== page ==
West Michigan tree fruit regional report – June 14, 2016

Scouting well is needed for apple scab and fire blight.

Weather and growth stages

All tree fruits are sizing nicely and fruit set appears to be at a normal crop level for most sites.  As usual, there are areas with a heavier than needed fruit set and areas with a lighter crop than desired.

Apples range from 20 to 30 millimeters, depending on variety and site. In many areas around Grand Rapids, Michigan, the apples are a king crop – something we haven’t had in many years.

Peaches continue to grow fast with many in the 23- to 30-millimeters stage and hand-thinning continues. Estimated harvest dates for some peach varieties are available on the Michigan State University Enviro-weather website in the fruit tools section.

Sweet cherries are 15 to 18 millimeters and also sizing quickly – some sites have a very nice crop and others are a bit light. Sweet cherries with lighter crops are sizing faster with some straw-colored fruits apparent in early varieties. There seems to be a higher bird pressure this season in cherries.

Growing degree-day (GDD) totals for the Sparta Enviro-weather station are 1152 GDD base 42, 941 GDD base 45 and 649 GDD base 50. On average, degree-day totals put this area seven to eight days ahead of normal average accumulations.


While no primary apple scab spores have been caught in the Grand Rapids, Michigan, area since May 27, you still need to be watching very carefully for scab symptoms. Growers need to be very sure their blocks are free of primary scab before cutting back on primary scab fungicide rates – we trap for spores and monitor degree-days as a guide to the end of primary scab, but MSU Extension advises following up with good scouting. There are potential lesions to show up from the last few infections in May, so keep scouting carefully.

Fire blight continues to be reported in low pressure here and there on the Ridge – some is from blossom blight infections and some is shoot blight or perhaps trauma blight. In the Hart and areas to the north, more blight is being reported due to blossom blight. As long as trees are still actively growing, fire blight can progress. If you have active blight in blocks, keep on it with copper until terminal bud set.


Plum curculio adult egg laying activity should be over for the Ridge. Maybe a few more days of activity to the north – Oceana and Mason Counties. Continue to monitor and reapply cover sprays as rainfall warrants.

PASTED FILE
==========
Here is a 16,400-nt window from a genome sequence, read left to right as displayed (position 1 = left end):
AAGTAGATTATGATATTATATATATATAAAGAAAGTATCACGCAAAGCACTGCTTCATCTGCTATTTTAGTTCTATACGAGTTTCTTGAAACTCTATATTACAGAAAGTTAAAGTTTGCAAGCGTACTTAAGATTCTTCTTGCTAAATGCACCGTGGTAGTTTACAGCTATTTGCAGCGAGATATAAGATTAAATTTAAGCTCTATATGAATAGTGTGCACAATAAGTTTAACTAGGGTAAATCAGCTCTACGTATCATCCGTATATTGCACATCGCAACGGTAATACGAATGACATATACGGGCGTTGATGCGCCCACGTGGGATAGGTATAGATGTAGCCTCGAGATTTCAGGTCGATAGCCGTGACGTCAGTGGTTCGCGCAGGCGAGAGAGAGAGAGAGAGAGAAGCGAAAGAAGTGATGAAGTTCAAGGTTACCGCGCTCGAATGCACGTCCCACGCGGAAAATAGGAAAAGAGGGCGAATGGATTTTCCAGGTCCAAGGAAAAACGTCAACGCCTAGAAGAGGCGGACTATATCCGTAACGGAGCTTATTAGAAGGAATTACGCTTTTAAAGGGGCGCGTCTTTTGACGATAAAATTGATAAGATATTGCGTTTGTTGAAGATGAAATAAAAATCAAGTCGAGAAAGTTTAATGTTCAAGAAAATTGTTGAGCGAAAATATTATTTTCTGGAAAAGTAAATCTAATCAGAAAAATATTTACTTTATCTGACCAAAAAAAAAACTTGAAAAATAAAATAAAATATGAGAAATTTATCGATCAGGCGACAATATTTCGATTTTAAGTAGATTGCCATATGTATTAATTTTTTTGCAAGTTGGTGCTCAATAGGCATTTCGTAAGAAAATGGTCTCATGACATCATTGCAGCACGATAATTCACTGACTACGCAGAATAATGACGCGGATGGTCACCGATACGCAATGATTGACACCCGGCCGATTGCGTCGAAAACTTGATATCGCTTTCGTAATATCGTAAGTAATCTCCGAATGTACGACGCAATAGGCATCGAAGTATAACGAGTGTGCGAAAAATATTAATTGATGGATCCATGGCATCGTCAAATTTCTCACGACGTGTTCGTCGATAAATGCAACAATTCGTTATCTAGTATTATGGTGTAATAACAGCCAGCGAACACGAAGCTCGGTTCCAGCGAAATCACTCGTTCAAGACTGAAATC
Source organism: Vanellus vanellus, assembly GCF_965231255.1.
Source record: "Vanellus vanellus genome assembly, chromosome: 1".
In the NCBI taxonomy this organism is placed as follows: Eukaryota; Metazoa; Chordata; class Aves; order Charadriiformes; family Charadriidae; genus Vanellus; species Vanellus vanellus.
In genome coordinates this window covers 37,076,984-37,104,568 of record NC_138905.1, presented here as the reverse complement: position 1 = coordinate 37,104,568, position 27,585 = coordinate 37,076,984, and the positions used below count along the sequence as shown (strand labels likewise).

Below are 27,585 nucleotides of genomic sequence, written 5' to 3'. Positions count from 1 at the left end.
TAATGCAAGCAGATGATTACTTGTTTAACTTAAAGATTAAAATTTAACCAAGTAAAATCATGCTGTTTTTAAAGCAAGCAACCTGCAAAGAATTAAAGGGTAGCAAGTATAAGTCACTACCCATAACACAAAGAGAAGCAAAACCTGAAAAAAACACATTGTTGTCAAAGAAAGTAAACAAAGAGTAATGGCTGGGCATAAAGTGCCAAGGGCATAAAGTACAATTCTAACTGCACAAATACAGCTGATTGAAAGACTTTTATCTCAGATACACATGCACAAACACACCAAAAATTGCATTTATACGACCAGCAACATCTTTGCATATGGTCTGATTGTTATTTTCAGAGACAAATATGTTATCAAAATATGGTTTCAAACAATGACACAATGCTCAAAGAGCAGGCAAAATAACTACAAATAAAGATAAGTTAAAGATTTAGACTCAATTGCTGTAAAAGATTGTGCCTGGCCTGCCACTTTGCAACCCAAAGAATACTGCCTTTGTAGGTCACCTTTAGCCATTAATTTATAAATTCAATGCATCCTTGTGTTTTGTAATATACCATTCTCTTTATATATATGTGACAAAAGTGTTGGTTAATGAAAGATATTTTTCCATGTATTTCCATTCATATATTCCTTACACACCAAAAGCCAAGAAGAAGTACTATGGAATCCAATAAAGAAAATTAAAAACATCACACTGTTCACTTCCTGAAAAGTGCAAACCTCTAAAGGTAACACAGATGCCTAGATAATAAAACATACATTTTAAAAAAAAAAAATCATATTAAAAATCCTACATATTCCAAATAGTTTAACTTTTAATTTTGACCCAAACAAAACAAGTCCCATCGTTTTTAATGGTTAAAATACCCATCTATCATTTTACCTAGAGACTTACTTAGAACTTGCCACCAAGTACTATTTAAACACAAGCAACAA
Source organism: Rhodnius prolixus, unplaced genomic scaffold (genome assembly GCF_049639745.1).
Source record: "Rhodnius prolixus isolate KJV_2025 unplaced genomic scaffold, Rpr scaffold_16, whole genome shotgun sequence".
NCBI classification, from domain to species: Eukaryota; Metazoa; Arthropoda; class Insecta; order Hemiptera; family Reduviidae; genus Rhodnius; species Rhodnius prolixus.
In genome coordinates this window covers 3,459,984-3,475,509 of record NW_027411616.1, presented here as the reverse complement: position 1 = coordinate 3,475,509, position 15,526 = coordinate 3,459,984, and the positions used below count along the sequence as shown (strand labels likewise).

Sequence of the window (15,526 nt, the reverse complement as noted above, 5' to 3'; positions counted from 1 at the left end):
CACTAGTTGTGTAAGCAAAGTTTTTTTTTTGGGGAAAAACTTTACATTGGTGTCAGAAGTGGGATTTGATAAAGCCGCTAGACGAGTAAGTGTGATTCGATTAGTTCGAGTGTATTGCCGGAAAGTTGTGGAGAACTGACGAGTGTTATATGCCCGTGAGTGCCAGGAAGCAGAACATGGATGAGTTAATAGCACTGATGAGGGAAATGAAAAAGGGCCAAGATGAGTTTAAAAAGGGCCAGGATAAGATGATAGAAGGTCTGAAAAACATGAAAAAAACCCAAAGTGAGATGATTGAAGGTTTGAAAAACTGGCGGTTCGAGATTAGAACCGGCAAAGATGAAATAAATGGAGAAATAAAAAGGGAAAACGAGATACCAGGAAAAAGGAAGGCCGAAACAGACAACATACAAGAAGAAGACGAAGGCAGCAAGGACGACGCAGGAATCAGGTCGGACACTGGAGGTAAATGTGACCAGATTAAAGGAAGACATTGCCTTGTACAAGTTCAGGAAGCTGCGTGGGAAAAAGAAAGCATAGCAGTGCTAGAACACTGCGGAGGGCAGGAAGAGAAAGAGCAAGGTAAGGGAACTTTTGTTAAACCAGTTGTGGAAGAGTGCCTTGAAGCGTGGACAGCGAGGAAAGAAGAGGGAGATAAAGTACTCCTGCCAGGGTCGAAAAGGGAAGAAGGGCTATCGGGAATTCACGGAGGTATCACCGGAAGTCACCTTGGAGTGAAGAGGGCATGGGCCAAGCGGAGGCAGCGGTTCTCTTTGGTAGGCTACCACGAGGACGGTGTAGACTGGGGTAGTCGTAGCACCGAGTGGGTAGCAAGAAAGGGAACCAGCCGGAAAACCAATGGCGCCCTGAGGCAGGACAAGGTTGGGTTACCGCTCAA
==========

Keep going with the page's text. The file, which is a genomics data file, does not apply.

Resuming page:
Codling moth adult flight continues with over 50 percent of moths emerged. Egg hatch should be around the 25 percent egg mark in most blocks. A Grand Rapids, Michigan, regional biofix was set for May 23 (302 GDD50) and 347 GDD50 have accumulated since that date. You can track degree-days for your own biofix date in the Enviro-weather codling moth model. Continue monitoring all blocks. Cover sprays are crucial now and need to be reapplied as rain warrants. Traps numbers might have declined with cooler weather, but expect an increase with warmer temperatures this week – adult flight will continue for at least 10 to 14 more days.

All stages of European red mite are found in commercial apple blocks. All stages can now be found. The warmer weather really got their development moving and they should be monitored closely for potential exploding populations.

First adult flight of obliquebanded leafroller was reported over the weekend. A Grand Rapids, Michigan, regional biofix was set for June 12, 2016 (1132 DD42) and 44 DD42 have been accumulated since that date. Adult flight will increase over the next two weeks with early egg hatch predicted for June 28 – the target for high pressure blocks. Low pressure blocks can be scouted for small larvae and then sprays added as scouting warrants.

A few crawlers of San Jose scale have been reported. Target them now for effective management. Good coverage is key for scale control.

Oriental fruit moth first generation flight and egg hatch should be at an end for the Ridge, and nearly over for Hart and to the north. Second generation flight is underway. A regional biofix was set for May 6, 308 GDD45, and there has been an accumulation of 655 GDD45 since that date. Lures in traps should be changed before second generation flight, if you haven’t’ done so already.

Various species of aphids can be found in all tree fruits, but overall numbers seem to be low this season. Woolly apple aphids started to be found last week under tree wraps and in leaf axils.        

Target woolly aphids right now if you had trouble spots last season. Continue to monitor for all aphid species in all tree fruits as well as the beneficials that attack them.

White apple leafhopper numbers are low overall, but continue to monitor – especially in non-bearing trees.

Lesser peachtree borer and greater peachtree borer flight continues, and trunk sprays in stone fruits need to be applied if not already. No dogwood borer flight has been reported yet, but pupating larvae can be found sticking out of burr knots, so flight will begin any day.

Continued reports of rose chafer in stone fruits in sandy sites are coming in.

Some initial flight of Spotted wing Drosophila is being reported in very low numbers, so traps with lures need to be in place in susceptible crops, including sweet and tart cherries, strawberry, raspberries, etc.

No reports of Brown Marmorated Stinkbug egg hatch or nymphs in Michigan yet, but could begin soon in areas with higher numbers.

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